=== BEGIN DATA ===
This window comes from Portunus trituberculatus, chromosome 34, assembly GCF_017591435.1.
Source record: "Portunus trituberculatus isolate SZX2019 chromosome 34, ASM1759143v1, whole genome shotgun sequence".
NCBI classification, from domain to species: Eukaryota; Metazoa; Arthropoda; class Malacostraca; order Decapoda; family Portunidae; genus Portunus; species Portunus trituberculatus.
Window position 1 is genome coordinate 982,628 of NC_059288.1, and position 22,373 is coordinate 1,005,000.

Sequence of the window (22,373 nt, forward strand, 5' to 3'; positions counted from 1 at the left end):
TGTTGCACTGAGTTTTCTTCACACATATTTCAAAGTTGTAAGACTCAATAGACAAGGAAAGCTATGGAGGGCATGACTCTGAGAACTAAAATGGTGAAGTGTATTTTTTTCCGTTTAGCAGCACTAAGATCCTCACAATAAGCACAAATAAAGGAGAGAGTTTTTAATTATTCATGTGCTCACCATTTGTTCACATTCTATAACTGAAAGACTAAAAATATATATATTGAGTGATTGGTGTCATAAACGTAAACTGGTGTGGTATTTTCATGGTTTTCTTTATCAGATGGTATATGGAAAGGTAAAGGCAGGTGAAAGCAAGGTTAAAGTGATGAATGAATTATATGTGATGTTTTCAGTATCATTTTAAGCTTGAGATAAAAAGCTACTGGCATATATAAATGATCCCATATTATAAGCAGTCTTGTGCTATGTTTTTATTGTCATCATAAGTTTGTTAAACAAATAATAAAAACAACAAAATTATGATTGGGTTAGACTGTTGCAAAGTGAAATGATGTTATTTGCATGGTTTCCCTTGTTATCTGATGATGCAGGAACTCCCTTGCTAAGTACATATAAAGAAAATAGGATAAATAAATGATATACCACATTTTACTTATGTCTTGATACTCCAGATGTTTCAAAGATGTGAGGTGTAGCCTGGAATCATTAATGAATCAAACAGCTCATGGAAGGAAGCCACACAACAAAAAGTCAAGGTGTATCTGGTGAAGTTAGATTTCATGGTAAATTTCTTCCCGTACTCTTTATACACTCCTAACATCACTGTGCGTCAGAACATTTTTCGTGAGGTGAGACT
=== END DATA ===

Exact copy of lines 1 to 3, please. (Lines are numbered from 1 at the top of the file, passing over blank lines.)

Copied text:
This window comes from Portunus trituberculatus, chromosome 34, assembly GCF_017591435.1.
Source record: "Portunus trituberculatus isolate SZX2019 chromosome 34, ASM1759143v1, whole genome shotgun sequence".
NCBI classification, from domain to species: Eukaryota; Metazoa; Arthropoda; class Malacostraca; order Decapoda; family Portunidae; genus Portunus; species Portunus trituberculatus.